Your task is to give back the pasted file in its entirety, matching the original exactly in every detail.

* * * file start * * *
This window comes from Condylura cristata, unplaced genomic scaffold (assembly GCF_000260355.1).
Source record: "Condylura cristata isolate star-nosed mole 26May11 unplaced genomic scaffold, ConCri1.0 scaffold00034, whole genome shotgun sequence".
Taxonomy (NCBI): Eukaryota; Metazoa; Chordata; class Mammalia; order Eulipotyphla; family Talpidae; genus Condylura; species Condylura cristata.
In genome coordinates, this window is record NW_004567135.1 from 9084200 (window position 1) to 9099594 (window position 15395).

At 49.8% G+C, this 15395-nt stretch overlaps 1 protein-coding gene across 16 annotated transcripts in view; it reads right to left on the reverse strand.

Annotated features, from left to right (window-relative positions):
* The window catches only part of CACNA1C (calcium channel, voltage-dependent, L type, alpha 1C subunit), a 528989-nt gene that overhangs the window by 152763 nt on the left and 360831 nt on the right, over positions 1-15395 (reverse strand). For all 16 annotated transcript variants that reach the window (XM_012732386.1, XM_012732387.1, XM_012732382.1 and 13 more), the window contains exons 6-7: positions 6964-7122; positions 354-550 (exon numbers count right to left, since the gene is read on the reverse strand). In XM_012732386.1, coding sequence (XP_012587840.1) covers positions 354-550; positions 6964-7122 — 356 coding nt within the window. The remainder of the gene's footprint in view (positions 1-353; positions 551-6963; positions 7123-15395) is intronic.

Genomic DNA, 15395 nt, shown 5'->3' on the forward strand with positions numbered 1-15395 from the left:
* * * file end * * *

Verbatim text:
This window comes from Condylura cristata, unplaced genomic scaffold (assembly GCF_000260355.1).
Source record: "Condylura cristata isolate star-nosed mole 26May11 unplaced genomic scaffold, ConCri1.0 scaffold00034, whole genome shotgun sequence".
Taxonomy (NCBI): Eukaryota; Metazoa; Chordata; class Mammalia; order Eulipotyphla; family Talpidae; genus Condylura; species Condylura cristata.
In genome coordinates, this window is record NW_004567135.1 from 9084200 (window position 1) to 9099594 (window position 15395).

At 49.8% G+C, this 15395-nt stretch overlaps 1 protein-coding gene across 16 annotated transcripts in view; it reads right to left on the reverse strand.

Annotated features, from left to right (window-relative positions):
* The window catches only part of CACNA1C (calcium channel, voltage-dependent, L type, alpha 1C subunit), a 528989-nt gene that overhangs the window by 152763 nt on the left and 360831 nt on the right, over positions 1-15395 (reverse strand). For all 16 annotated transcript variants that reach the window (XM_012732386.1, XM_012732387.1, XM_012732382.1 and 13 more), the window contains exons 6-7: positions 6964-7122; positions 354-550 (exon numbers count right to left, since the gene is read on the reverse strand). In XM_012732386.1, coding sequence (XP_012587840.1) covers positions 354-550; positions 6964-7122 — 356 coding nt within the window. The remainder of the gene's footprint in view (positions 1-353; positions 551-6963; positions 7123-15395) is intronic.

Genomic DNA, 15395 nt, shown 5'->3' on the forward strand with positions numbered 1-15395 from the left: